(Google puts us to work declaring what we want to see in reporting)
This is the most important section of this post, and a topic I haven’t seen enough written about across the GA4 tutorials, so I’ll step up to the plate.
The default events tracked in GA4 are a welcomed addition, and automatically create a set of events we would want to know about our website.
By default, this feature is enabled during setup and automatically tracks the following events:
Page view (event name: page_view)
Scroll (event name: scroll)
Outbound link click (event name: click with the parameter outbound: true)
Site search (event name: view_search_results)
Video Engagement (events: video_start, video_progress, video_complete)
File Download (event name: file_download)
Form interactions (event name: form_start, form_submit)
GA4 Enhanced Measurement Events
The problem is GA4 stops short. So, if you want to see meaningful context and additional color around these engagements in your GA4 dashboard (we do), an extra step is necessary to unlock these in your reports. This is where custom definitions come into play.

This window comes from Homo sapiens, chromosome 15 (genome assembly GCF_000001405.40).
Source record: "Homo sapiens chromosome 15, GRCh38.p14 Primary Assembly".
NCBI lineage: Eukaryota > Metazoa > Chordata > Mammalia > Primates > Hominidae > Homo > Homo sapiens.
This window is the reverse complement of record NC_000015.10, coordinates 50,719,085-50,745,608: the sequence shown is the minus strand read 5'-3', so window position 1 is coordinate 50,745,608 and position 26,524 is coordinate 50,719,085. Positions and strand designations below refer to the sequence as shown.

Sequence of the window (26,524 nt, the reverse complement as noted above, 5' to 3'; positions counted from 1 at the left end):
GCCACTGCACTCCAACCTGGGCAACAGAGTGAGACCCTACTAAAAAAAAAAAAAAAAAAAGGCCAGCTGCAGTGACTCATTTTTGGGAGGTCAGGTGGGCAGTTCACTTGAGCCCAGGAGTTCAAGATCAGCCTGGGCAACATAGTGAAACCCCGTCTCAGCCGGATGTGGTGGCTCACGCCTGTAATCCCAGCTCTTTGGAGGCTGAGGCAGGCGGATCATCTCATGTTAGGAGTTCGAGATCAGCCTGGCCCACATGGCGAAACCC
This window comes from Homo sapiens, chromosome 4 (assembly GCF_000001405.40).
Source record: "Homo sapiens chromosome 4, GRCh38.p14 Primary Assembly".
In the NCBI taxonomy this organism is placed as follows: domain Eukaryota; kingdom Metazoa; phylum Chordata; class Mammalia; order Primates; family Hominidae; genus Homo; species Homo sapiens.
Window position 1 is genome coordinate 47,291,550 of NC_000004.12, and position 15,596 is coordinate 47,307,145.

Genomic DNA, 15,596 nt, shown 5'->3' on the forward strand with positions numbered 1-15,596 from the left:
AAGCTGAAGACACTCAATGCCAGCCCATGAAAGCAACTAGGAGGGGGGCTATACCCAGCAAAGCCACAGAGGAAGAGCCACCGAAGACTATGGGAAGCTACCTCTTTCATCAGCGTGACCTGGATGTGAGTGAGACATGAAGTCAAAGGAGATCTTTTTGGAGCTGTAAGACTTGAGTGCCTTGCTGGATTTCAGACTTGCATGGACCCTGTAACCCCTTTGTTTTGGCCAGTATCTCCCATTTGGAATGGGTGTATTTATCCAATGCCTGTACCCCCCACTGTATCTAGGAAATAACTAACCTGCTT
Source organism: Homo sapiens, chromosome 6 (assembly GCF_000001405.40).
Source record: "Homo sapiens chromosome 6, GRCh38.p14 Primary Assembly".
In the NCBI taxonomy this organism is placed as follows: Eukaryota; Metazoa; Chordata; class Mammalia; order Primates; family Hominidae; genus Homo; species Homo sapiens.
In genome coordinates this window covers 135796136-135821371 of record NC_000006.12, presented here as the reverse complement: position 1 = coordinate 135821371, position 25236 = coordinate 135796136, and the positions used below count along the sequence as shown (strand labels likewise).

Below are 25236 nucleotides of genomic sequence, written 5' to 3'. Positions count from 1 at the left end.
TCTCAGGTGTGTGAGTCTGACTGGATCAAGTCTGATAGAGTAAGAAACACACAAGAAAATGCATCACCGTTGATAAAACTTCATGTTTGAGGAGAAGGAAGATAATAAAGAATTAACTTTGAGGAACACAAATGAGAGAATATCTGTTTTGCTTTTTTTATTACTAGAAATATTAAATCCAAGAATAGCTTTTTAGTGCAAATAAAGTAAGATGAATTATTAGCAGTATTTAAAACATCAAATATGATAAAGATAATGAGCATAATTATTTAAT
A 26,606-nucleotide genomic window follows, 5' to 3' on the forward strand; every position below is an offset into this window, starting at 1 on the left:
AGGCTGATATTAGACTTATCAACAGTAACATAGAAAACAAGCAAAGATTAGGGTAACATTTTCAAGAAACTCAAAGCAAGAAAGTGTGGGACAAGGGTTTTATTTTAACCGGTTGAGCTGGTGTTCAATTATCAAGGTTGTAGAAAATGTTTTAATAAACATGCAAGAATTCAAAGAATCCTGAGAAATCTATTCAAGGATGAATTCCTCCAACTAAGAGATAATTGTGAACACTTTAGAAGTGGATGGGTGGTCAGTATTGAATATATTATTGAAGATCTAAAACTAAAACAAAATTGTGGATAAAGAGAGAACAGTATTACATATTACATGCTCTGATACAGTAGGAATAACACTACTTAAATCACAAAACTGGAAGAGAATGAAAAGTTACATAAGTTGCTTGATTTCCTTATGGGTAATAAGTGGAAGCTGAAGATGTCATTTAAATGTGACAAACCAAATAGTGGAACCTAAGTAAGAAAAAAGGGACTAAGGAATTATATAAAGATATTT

Let’s take one of my favorite engagements to track, outbound link click. If our audience is leaving the website we’ve worked hard to build, where are they going?
If we visit the reports section of GA4 and select Life Cycle, Engagement, Events, we will see a nice overview of website interactions. Ok, cool so far, but how do I see what links people are clicking to leave my website? Attempting to add a secondary dimension (as one would in UA) we will see there isn’t an option to choose link_url.
To save yourself from harrowing scenarios such as this one, let’s head over to Admin, custom definitions and add the following curated list to level up our GA4 experience.
In the sidebar, select Admin in bottom left
In the right column, select Custom Definitions
Here is a curated playlist of the most valuable dimensions one requires for robust reporting in GA4. For the parameters outlined below, the scope will be the default selection Event. I recommend entering the same text in both, Dimension name + event parameter.
Example of Strong Set of Custom Dimensions You Need
Now this is looking fantastic and provides a great starter set of dimensions we’ve grown to love.
After 24-48 hours, you should begin to see the newly defined custom parameters populating as secondary dimensions across the reports and ready for you to discover compelling insights moving forward.